Hutongs and Courtyards in Beijing
Chinese Name: 北京的胡同和庭院
English Name: Hutongs and Courtyards
Type: Beijing culture & Famous scenic spots in Beijing, Old Beijing, Chinese traditional culture
Best Time: All Year Around
Recommended Visiting Hours: 1-3 hour
Opening Hours: All day
Ticket: most of them are free.
What is Hutongs and Courtyards in Beijing?
A hutong is a lane or alley formed by traditional courtyard compounds lining both sides. These hutongs range from little alleys 40 centimeters wide to streets 10 meters wide.
The composition that line the lanes and alleysare called “siheyuan” . The word means: ‘four joined-together courtyard.’ They are old buildings arranged on four sides around a courtyard, and the buildings and the courtyard are enclosed by a wall. Hutong is the vein of the city.
Why is Hutongs and Courtyards so Special?
Sitting on a primitive rickshaw or riding a bicycle through hutong alleys, you can experience the most authentic old Beijing hutong culture.
History of Hutongs and Courtyards
In the past, Beijing has hundreds of courtyards around the Forbidden City, and the lanes between courtyards stretched out in all four directions, connecting the different kinds of courtyards in the city. Originally formed in the Yuan Dynasty (1271 – 1368), Hutongs welcomed their heyday during the Ming and Qing Dynasties (1368 – 1911), when the number significantly increased to 2,076. It is said that by 1949 there were as many as 3,250 Hutongs. But with the passage of time, and the requirement for city construction, the number of them has fallen dramatically. In 2003, only 1,500 were left, and now no more than 1,000 remain and a majority of the existing ones have been transformed into tourist attractions associated with street food, shopping, and bars. Thus, Hutong protection becomes an urgent issue for modern people.
Famous Hutongs in Beijing
There are many quadrangles hidden in the Dongmianhua Hutong. Many small courtyards are houses with some modern flavor.
Nanluogu Hutong, 786 meters long and 8 meters wide, is the busiest and most fashionable Hutong district in Beijing. This Hutong was once inhabited by Ming Dynasty civil servants, Qing Dynasty queens, and some literati painters. Yuan Dynasty (1267) was completed in the same period. It is the only checkerboard traditional residential area with the largest scale, the highest grade and the most abundant resources that completely preserves Yuan Dynasty hutong courtyard.
Dongjiaomin Lane is titled the longest hutong in Beijing.This alley is famous because it had embassies in the late Qing dynasty. Dongjiaomin Lane was focal point of a number of foreign legations from 1861 to 1959, which meant Britain, France, america, russia, japan, and germany.now, it is the longest alley in old beijing.
Mao’er Hutong is among the ten great hutongs in Beijing. . This alley is famous for its old Beijing features and traditional local food. A lot of celeb rities have lived here, such as Wan Rong, the last empress; If you want to taste the flavor of old Beijing, Mao’er Hutong would be a good choice. Going through hundreds of years, it still preserves the original style. The construction, people’s activities and food are just like the old days.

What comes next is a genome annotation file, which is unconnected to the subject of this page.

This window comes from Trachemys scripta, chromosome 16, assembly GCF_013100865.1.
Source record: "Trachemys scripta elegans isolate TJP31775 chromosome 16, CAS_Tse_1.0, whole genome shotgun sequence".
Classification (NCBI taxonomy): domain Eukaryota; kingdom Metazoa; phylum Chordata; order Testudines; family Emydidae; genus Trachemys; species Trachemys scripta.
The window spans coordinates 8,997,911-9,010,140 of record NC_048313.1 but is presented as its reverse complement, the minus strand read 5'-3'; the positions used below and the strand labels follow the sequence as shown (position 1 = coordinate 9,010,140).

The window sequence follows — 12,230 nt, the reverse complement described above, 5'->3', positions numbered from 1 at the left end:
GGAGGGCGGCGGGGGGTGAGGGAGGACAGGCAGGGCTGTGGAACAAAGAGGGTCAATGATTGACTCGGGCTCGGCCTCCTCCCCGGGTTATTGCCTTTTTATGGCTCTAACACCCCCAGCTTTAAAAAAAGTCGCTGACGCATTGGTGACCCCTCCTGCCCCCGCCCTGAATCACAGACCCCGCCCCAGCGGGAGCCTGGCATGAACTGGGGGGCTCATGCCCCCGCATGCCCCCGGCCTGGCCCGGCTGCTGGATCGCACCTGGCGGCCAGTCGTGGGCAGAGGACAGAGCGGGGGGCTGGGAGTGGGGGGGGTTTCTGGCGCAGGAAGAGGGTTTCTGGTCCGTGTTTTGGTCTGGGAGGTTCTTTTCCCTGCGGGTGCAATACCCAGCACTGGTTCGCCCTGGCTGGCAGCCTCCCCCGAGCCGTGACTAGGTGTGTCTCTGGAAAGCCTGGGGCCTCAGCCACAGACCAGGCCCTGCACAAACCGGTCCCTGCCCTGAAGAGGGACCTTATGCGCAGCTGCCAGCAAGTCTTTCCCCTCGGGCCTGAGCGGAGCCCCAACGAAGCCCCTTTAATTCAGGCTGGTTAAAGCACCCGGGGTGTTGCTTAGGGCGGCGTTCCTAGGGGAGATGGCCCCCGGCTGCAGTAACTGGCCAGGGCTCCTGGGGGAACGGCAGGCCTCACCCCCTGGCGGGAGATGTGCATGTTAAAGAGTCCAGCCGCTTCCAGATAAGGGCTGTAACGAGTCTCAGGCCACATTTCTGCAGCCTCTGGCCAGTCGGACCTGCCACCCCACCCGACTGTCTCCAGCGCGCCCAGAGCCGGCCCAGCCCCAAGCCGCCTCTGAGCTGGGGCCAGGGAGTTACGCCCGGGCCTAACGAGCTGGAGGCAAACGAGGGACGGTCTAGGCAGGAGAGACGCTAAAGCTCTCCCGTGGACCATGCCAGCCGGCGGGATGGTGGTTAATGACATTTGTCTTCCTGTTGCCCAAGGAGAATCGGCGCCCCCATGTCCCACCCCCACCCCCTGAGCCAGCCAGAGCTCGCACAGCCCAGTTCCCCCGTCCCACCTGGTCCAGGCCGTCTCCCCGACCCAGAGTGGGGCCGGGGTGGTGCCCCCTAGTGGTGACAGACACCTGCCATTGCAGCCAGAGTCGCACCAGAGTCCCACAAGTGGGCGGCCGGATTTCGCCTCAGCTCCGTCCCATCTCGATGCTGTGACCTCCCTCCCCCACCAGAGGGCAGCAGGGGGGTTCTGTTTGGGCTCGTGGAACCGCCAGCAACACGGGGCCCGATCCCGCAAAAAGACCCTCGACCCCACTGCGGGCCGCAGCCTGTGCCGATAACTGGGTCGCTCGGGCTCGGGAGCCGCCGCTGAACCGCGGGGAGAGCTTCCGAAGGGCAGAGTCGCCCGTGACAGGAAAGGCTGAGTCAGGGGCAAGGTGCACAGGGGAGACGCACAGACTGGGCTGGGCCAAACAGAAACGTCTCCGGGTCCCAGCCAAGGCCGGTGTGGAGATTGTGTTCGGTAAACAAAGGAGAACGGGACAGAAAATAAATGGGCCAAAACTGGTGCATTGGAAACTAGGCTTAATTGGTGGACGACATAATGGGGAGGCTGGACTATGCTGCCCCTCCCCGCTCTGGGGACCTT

Guozijian Street is the only old street in the city that still has traditional arches. Guozijian Street is renowned for its old-time Beijing layout and architectures, the authentic native lifestyle, the Temple of Confucius and Guozijian (Imperial Academy).On both sides of the street, most of the structures are low and neat courtyards with grey walls and tiles. The gates that are painted red together with black bricks, bird cages hanging in the trees and the courtyards, are typical of old Beijing.
Top Things to Do in Beijing’s Hutongs
- Take a hutong tour by rickshaw: This is a classic way to glance at traditional hutongs in a short time and has been a must-do activity in Beijing for years.
- Visit a family’s home in a hutong and learn about an authentic Chinese dish, some cooking skills, and about health philosophies: Join a family in their typical Beijing home for lunch and learn about Chinese cooking and their health philosophies. Be come an expert who can tell authentic Chinese cooking from dishes served by best-selling overseas Chinatown restaurants.
- Explore the hutongs at night to hunt for traditional Beijing snacks and eateries: Follow your guide to discover special eateries in the hutongs at nigh t, and to find snacks that are extremely popular with both Beijing locals and expats.
- Discover the hutongs by foot, get lost, and travel back to ancient times: For walking tours and to taste Beijing street snacks, we recommend three authentic hutong walking routes. The first route is a One Day Hutong Walking Tour of Beijing that goes through two popular hutongs, and the other two routes are Half Day Hutong Walking Tours. Learn more about best hutong walking tours& routes and best hutong restaurants.
- Savor interesting shopfronts along hip hutongs: There are thousands of interesting shops and brand-name stores where you can bargain for trinkets and a variety of interesting items.
- Enjoy quality drinks in hutong cafés and bars: Dine and relax in teahouses and hutong cafés.The hutongs are enjoyed for their authentic dining experien ces and hutong food. The teahouses or cafes are places you can rest. See The Best Cafes in Beijing’s Hutongs.
How to get to Hutong Beijing
Visitors can take subway line 8 to Shichahai or subway line 2 or line 7 to Dashilar. Then you can hire a rickshaw to guide you to tour around nearby Hutongs.